There were certainly some major setbacks in the Boldt/Sansoucy push to promote larger tax bills paid by utility owners, but their successes hinged on some very favorable appeals conditions for most of the abatement requests. Essentially, those who wanted abatements on high tax bills could not simply prove the assessment decision was incorrect. The Board of Tax and Land Appeals (BTLA) explained it this way in one decision Boldt and Sansoucy helped their respective town clients secure

In reviewing the board’s findings, “our task is not to determine whether we would have found differently than did the board, or to reweigh the evidence, but rather to determine whether the findings are supported by competent evidence in the record.” Appeal of Sutton, 141 N.H. 348, 350 (1996) (quotation and brackets omitted). “When faced with conflicting [expert] testimony, a trier of fact is free to accept or reject an expert’s testimony, in whole or in part.” LLK Trust v. Town of Wolfeboro, 159 N.H. 734, 740 (2010); see also Appeal of Pennichuck Water Works, 160 N.H. at 41. We will uphold the trier of fact’s factual findings unless the evidence does not support them or they are erroneous as a matter of law. See Town of Atkinson v. Malborn Realty Trust, 164 N.H. 62, 66 (2012).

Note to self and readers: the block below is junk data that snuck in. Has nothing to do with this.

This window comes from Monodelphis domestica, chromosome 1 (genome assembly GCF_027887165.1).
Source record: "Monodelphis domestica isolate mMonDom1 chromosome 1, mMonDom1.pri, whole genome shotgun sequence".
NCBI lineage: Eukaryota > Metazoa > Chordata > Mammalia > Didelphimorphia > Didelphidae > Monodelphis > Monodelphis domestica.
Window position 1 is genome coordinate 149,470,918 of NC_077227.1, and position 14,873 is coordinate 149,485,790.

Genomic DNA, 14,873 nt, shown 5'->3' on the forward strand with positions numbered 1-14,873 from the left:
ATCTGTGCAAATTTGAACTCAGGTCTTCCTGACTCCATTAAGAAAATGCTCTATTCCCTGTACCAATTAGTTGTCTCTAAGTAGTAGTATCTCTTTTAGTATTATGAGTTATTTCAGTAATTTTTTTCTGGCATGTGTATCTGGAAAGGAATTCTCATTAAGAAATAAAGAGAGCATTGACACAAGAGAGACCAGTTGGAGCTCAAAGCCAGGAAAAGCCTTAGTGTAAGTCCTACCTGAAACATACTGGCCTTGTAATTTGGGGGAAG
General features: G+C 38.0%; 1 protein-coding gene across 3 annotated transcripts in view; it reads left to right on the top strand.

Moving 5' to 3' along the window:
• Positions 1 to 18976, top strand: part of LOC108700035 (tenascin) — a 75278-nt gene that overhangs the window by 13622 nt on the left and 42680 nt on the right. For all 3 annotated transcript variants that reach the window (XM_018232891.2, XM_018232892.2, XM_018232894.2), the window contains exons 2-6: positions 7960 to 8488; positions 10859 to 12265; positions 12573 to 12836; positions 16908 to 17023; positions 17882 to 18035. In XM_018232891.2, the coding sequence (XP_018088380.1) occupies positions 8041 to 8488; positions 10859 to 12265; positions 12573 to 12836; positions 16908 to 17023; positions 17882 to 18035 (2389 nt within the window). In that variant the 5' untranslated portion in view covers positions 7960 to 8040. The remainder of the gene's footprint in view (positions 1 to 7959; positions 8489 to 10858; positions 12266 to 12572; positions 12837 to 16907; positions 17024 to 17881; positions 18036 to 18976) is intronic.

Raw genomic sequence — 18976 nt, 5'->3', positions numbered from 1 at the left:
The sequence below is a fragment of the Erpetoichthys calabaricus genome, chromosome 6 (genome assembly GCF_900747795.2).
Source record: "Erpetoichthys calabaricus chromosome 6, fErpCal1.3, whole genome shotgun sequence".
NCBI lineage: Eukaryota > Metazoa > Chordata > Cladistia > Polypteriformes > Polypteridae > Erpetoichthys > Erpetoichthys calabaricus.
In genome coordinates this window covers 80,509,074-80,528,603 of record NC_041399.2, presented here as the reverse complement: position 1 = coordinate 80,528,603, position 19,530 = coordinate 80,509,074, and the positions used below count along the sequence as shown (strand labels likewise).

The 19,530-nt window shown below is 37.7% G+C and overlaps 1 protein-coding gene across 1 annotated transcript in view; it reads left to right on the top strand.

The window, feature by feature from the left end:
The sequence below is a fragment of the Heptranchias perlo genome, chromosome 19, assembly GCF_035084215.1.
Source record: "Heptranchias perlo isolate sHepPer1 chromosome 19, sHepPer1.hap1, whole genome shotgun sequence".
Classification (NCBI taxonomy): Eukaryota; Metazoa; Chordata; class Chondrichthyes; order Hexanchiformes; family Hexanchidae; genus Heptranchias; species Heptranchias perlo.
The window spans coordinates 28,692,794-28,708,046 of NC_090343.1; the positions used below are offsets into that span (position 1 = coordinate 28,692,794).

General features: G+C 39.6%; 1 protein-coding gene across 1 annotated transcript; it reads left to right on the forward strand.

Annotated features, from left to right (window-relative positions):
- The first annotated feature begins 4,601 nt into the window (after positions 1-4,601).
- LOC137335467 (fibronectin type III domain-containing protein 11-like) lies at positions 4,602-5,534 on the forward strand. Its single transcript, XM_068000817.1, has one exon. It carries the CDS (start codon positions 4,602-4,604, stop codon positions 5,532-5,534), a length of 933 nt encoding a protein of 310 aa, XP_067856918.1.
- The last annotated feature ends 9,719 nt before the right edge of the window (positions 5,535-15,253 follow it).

This explanation means it really is often all about the credibility of the experts. Also, to overturn a decision, the evidence that supported the original decision has to be shown to be corrupted or somehow improper. That's a high burden to meet for the challenger of an inflated assessment. Another appeal Boldt participated in defending against explained the burden this way: 

 “To prevail, the [appellant] must show by a preponderance of the evidence that the BTLA's decision was clearly unreasonable or unlawful.” Town of Charlestown, 166 N.H. at 499;  see also RSA 541:13. “We will not set aside or vacate a BTLA decision except for errors of law, unless we are satisfied, by a clear preponderance of the evidence before us, that such order is unjust or unreasonable.” Town of Charlestown, 166 N.H. at 499–500 (quotation and brackets omitted);  see also RSA 541:13.

     The same appeal decision, filed in 2017, concluded with a critical paragraph that allowed Boldt and others who recognized the revenue possibilities of the Sansoucy method to bring their concerns to the direct attention of the legislature: